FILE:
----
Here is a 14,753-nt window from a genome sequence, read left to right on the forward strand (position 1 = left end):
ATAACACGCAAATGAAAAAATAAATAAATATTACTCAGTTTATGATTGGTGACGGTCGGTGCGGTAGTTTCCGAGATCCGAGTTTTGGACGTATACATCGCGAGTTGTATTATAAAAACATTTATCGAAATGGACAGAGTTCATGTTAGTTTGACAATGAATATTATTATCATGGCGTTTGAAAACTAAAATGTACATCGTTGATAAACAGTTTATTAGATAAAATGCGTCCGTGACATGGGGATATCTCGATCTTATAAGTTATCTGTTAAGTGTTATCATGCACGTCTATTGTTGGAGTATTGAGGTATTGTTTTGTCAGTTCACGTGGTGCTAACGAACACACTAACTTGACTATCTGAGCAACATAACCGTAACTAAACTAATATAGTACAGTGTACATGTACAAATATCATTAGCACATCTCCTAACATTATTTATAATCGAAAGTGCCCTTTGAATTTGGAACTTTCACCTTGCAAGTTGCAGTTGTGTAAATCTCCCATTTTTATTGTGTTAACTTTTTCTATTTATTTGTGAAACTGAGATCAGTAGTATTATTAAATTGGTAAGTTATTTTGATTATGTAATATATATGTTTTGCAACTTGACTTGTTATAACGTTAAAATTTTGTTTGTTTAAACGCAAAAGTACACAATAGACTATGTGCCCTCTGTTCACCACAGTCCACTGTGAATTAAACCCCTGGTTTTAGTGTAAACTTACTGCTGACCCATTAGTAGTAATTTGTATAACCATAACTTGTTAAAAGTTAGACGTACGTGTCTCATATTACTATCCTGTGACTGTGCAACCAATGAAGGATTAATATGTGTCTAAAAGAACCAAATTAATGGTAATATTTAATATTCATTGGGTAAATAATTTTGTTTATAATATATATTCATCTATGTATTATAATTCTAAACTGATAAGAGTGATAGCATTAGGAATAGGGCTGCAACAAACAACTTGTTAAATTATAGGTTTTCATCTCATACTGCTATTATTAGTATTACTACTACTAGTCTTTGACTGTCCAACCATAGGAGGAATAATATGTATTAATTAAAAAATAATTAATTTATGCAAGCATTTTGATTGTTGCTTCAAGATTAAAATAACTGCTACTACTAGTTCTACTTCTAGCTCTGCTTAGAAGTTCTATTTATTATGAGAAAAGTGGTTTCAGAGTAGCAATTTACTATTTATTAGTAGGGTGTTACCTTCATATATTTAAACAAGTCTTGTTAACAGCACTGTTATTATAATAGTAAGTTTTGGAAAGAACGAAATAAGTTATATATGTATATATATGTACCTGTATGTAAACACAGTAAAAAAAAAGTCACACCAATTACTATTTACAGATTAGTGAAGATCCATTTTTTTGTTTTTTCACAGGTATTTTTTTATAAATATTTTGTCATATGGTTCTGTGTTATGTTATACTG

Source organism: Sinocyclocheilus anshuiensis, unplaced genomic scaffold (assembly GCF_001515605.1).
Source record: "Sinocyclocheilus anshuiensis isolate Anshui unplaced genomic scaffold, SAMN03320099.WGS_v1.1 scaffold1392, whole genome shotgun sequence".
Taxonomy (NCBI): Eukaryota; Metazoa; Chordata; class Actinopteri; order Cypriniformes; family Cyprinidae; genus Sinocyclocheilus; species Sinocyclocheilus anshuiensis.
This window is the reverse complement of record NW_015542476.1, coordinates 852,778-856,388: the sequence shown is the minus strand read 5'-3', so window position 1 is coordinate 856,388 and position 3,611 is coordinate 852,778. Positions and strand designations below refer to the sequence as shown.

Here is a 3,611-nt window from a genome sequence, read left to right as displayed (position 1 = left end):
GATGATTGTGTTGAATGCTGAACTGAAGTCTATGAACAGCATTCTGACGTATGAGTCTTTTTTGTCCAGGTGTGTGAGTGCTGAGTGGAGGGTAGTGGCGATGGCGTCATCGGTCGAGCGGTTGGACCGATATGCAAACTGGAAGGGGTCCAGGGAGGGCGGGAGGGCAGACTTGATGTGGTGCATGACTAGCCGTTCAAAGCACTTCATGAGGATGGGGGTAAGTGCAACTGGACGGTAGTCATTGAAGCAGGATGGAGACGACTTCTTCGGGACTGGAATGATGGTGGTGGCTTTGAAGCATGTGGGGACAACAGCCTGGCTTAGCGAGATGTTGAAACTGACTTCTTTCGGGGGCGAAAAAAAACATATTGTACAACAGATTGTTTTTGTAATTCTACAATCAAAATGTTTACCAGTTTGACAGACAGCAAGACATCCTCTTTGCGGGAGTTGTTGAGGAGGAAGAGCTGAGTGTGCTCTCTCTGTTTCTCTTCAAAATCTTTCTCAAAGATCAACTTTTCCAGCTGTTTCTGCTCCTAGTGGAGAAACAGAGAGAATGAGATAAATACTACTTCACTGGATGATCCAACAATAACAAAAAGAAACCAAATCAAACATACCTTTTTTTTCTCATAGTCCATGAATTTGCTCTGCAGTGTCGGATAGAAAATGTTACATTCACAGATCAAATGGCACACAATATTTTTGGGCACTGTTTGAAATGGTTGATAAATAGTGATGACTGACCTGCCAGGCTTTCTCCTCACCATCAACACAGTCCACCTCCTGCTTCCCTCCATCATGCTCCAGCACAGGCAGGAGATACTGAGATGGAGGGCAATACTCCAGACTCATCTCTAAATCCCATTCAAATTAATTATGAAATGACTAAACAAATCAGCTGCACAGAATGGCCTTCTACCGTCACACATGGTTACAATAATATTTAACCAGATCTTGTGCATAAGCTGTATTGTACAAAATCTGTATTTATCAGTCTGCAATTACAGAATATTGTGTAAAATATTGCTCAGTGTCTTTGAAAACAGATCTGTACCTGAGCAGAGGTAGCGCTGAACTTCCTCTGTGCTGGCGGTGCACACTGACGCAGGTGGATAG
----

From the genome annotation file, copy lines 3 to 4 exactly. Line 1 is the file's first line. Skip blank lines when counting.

Source organism: Sinocyclocheilus anshuiensis, unplaced genomic scaffold (assembly GCF_001515605.1).
Source record: "Sinocyclocheilus anshuiensis isolate Anshui unplaced genomic scaffold, SAMN03320099.WGS_v1.1 scaffold1392, whole genome shotgun sequence".